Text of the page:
Repairing the Internal Palestinian Rift

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Palestinian reconciliation - fixing the cleavage between Hamas and Fatah, and between the West Bank and Gaza - is vital to achieving peace. A Palestinian government that represents all Palestinians, and with security and governance capacity in both the West Bank and Gaza, is vital to any future peace agreement. A peace agreement negotiated in the context of Palestinian unity will have much greater legitimacy and be much harder for Hamas or any party to renege on, at least without appearing hypocritical in the eyes of its people. A peace agreement that involves all parties, leaves neither people feeling humiliated, and leaves both peoples significantly better off, will likewise be stronger, with peoples on both sides having an interest in rejecting anyone who tries to undermine the new status quo. (Excerpt from APN’s “They Say, We Say” entry on this topic.)

 

APN's They Say, We Say: What about Hamas and Gaza?

6/3/14: Lara Friedman: Setting the Record Straight: U.S. Law & the new PA government

6/2/14: APN Press Release: APN Welcomes Formation of Palestinian Government; Calls to Judge it by its Positions and Actions

4/25/14: APN: The Potential Benefits of a Pause in Israeli-Palestinian Talks

4/23/14: APN Welcomes PLO-Hamas Reconciliation Agreement

 

5/27/11: Grandstanding won't stop history (Lara Friedman in Haaretz)

4/29/11: Peace Now’s Yariv Oppenheimer on Reconciliation deal (video)

4/27/11: APN: Palestinian Reconciliation Deal is an Opportunity for Obama

4/27/11: APN on the Gaza-Hamas Challenge

 

3/11/09: APN: Time for a Rational Approach in the Israeli-Palestinian Arena

Rabbis For Peace

Here are a collection of resources to help you discuss Israel with your community.

Feel free to email any of us at APN, J Street or T’ruah for help or support: creating programs and divrei torah, inviting speakers  -or whatever assistance  you need.

APN

News, Resources, and Analysis:

Sign up for News Nosh, a free, daily round-up of Israeli news.
Yossi Alpher: Hard Questions, Tough Answers, a weekly analysis of national security developments in Israel and the Middle East.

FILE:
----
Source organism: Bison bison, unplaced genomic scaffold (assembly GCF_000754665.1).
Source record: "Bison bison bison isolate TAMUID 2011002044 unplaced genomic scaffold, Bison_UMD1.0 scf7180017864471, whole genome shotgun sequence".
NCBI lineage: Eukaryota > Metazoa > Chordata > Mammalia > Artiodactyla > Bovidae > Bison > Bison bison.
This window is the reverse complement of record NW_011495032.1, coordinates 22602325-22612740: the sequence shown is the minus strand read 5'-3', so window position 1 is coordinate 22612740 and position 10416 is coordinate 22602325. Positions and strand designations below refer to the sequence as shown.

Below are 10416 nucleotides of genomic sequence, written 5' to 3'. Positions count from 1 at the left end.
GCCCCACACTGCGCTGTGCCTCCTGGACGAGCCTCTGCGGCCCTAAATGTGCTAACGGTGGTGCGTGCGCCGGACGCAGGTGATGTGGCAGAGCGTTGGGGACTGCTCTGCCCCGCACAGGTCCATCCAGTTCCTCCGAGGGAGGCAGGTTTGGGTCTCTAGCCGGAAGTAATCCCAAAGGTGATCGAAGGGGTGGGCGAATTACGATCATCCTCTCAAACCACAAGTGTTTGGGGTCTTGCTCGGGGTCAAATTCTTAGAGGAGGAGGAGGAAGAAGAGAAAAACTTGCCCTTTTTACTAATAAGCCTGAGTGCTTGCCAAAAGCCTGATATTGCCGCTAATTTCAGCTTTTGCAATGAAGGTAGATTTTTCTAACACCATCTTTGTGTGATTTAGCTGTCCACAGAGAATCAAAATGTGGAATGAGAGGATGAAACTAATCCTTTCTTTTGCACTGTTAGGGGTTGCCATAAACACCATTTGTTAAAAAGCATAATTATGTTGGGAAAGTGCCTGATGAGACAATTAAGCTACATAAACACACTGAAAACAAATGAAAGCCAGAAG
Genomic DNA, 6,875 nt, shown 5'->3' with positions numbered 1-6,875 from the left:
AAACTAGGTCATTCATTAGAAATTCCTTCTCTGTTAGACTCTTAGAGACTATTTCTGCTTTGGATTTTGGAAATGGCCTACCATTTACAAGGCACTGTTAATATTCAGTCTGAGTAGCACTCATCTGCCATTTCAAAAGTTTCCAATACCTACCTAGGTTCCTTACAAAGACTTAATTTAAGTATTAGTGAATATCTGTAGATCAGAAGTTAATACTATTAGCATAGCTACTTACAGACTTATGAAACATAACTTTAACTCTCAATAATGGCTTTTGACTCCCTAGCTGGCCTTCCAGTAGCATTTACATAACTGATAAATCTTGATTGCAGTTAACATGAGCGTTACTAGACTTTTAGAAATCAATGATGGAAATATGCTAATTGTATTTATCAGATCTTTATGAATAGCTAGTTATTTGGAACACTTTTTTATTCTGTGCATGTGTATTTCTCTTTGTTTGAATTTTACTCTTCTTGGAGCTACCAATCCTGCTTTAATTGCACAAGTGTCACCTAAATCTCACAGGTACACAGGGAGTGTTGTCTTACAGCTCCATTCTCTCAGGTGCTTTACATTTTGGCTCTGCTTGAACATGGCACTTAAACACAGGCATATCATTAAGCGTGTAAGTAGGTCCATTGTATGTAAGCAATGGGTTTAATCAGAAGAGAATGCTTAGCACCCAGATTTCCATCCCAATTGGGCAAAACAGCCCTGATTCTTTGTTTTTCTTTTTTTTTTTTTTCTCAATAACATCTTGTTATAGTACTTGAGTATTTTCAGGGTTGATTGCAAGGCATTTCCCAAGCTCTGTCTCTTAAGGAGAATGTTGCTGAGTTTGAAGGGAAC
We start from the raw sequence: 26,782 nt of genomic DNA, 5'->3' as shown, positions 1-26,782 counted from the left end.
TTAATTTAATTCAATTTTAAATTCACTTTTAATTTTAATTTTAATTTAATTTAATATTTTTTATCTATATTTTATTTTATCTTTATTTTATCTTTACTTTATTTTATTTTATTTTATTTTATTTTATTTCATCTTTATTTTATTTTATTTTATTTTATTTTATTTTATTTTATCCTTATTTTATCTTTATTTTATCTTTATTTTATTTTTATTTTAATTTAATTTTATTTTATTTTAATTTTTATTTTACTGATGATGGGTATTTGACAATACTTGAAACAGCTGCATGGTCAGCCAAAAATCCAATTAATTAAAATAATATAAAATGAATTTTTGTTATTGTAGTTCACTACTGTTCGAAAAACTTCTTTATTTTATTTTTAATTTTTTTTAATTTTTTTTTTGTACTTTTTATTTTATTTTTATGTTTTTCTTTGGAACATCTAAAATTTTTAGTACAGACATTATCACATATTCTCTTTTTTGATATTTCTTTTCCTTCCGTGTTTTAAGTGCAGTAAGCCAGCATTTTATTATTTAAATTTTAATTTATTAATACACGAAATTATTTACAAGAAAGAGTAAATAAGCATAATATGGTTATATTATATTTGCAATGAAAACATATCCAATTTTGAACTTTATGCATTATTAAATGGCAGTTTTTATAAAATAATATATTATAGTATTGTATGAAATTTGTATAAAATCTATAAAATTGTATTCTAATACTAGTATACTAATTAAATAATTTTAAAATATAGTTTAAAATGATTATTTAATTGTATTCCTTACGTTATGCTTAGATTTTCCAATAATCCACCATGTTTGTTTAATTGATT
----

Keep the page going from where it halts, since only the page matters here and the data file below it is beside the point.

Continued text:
They Say, We Say: A question-and-answer-format response to the arguments of the religious and political right-wing on the Israeli-Palestinian conflict.
The APN Research Center. A go-to resource on Israel and the Israeli-Palestinian conflict, our APN Research Center gives anyone seeking reliable information the facts from a balanced, credible, and comprehensive source.
The Peace Process Resource Page: Everything you need to know, updated regularly, about what is happening now in the peace negotiations.
Additional resource pages on the issues:
Jerusalem on the U.S. Passport
Israeli-Palestinian Mutual Recognition
The Palestinians & the UN
The Price Tag Escalation Timeline. A timeline of major "Price Tag" attacks (as reported by Israeli sources). It documents a clear escalation in attacks, and the increasing spread of attacks inside the Green Line.
Facts on the Ground: The APN Map Project.
Speaker's Bureau: APN offers expert speakers for any venue. Click here for more information on how to book a speaker.

Please join us on our annual Israel Study Tour 

Rabbinic Resources:

Peace Parsha: A collection of divrei torah on Israel and peace, and a collection of haggada inserts from last year and all prior years.

T'ruah

A Prayer for Israel, by Rabbi Lawrence A. Hoffman
Justice for Jerusalem Resource Packet
Submit Your Prayer for the Peace of Jerusalem
Al HaNisim: A Prayer on Miracles for Yom Yerushalayim: By Rabbi Gilah Langner for Yom Yerushalayim 2012/5772.
Justice for Jerusalem Human Rights Shabbat Packet 2013/5774, By Joshua Bloom, Ilanit Goldberg, Megan Goldman, and Rocky Salomon.
Three Prayers for the State of Israel

Pray for the Peace of Jerusalem
A supplemental discussion guide to Just Vision's documentary film "My Neighbourhood," written by Rabbinical Student Ilanit Goldberg, Joshua Bloom, and Rabbi Jill Jacobs, November 2012.
Full Text Study Packet

Jerusalem: A City of Beauty, Suffering, Might, Wisdom, Hypocrisy, and Torah
A supplemental discussion guide to Just Vision's documentary film "Home Front: Portraits from Sheikh Jarrah," written by Rabbinical Student Ilanit Goldberg, Joshua Bloom, and Rabbi Jill Jacobs, November 2012.
Full Text Study Packet

Justice for Jerusalem Text Study Packet
Written by Rabbinical Student Megan Goldman, Joshua Bloom, and Rabbi Jill Jacobs, May 2012.
Full Text Study Packet

J Street

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Jerusalem on the U.S. Passport